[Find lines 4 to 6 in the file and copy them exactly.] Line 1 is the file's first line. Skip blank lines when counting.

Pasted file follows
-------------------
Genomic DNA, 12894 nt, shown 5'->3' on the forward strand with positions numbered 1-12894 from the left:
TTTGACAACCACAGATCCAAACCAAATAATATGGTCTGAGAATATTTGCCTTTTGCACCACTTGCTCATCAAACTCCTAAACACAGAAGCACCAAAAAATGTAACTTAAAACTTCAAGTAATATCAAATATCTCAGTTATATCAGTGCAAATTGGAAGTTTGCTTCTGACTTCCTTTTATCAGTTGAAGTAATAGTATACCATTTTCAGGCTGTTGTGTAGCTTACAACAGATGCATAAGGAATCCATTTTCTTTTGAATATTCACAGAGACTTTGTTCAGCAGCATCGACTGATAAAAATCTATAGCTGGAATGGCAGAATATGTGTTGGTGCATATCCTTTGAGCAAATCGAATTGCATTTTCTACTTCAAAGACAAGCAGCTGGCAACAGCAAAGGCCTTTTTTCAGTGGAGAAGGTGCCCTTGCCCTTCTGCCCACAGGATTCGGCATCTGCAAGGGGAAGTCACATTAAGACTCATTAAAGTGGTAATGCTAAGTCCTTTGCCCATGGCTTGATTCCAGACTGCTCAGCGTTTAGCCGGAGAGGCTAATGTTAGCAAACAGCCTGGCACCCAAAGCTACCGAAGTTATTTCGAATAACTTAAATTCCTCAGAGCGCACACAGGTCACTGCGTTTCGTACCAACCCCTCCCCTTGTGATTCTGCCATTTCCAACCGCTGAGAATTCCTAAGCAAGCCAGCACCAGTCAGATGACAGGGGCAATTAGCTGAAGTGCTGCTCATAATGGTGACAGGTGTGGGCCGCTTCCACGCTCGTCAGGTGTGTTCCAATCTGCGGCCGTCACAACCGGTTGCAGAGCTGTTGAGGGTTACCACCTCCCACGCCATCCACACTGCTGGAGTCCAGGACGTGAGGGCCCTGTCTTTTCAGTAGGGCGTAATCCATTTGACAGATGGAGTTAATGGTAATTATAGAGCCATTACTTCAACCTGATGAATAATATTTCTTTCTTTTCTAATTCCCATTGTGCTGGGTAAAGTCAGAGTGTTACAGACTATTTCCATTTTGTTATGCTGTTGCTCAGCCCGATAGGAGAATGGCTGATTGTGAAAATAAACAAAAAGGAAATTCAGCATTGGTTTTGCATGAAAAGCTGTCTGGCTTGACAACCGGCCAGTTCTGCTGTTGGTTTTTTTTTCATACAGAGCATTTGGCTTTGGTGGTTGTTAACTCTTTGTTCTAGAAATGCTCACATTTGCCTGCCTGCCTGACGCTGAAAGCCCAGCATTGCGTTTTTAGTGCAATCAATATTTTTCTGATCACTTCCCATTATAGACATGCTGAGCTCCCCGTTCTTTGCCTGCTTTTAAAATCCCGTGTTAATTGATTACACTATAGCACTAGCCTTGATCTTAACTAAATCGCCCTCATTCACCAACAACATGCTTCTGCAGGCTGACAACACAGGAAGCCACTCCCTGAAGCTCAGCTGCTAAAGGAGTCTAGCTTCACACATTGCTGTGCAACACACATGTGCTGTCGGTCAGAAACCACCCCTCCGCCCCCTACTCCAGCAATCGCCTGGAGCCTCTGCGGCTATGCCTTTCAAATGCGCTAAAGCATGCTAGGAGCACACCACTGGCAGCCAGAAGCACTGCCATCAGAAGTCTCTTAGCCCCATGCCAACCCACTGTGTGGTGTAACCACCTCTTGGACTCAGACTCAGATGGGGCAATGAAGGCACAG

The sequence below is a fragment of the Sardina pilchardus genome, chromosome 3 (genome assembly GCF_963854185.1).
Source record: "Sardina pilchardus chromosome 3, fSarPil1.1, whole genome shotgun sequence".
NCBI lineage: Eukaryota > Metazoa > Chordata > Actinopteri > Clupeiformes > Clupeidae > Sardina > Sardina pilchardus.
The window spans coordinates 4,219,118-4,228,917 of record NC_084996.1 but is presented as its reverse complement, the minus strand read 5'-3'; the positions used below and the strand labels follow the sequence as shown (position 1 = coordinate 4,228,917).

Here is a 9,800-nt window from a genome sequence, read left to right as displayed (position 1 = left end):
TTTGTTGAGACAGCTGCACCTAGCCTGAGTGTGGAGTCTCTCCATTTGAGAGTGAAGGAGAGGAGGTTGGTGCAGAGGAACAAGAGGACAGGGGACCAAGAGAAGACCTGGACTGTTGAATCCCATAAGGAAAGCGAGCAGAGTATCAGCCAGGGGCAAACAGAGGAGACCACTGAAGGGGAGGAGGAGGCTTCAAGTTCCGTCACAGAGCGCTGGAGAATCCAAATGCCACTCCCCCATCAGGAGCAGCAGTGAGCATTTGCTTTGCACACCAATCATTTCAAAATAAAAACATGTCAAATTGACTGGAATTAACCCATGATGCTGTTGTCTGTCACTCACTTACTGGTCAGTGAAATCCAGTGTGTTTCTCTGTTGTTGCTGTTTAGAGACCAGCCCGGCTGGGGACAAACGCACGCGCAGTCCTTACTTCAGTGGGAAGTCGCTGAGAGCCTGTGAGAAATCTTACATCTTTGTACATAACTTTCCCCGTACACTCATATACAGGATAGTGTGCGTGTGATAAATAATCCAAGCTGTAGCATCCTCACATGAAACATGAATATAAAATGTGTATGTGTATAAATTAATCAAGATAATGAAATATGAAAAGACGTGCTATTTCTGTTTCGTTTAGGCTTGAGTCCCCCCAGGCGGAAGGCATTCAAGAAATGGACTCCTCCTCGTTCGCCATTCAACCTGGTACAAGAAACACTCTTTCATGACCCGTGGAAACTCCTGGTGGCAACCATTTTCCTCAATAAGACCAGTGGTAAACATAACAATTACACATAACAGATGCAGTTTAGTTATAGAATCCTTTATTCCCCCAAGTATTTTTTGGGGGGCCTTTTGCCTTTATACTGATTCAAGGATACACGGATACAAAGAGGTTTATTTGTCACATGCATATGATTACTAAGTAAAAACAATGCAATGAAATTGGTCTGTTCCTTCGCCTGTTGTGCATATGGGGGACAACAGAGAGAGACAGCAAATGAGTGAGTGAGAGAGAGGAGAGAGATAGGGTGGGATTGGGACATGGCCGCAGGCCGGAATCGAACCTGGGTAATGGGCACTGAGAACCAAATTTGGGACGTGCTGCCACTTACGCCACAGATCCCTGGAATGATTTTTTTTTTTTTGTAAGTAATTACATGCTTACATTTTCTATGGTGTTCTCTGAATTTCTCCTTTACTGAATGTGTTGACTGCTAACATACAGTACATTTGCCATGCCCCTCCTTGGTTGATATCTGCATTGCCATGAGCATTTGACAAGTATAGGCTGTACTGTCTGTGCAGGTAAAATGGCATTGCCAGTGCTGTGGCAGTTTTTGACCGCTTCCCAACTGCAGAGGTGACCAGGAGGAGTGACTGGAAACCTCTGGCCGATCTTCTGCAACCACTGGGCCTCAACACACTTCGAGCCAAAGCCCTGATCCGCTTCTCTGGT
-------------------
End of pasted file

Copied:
Source record: "Sardina pilchardus chromosome 3, fSarPil1.1, whole genome shotgun sequence".
NCBI lineage: Eukaryota > Metazoa > Chordata > Actinopteri > Clupeiformes > Clupeidae > Sardina > Sardina pilchardus.
The window spans coordinates 4,219,118-4,228,917 of record NC_084996.1 but is presented as its reverse complement, the minus strand read 5'-3'; the positions used below and the strand labels follow the sequence as shown (position 1 = coordinate 4,228,917).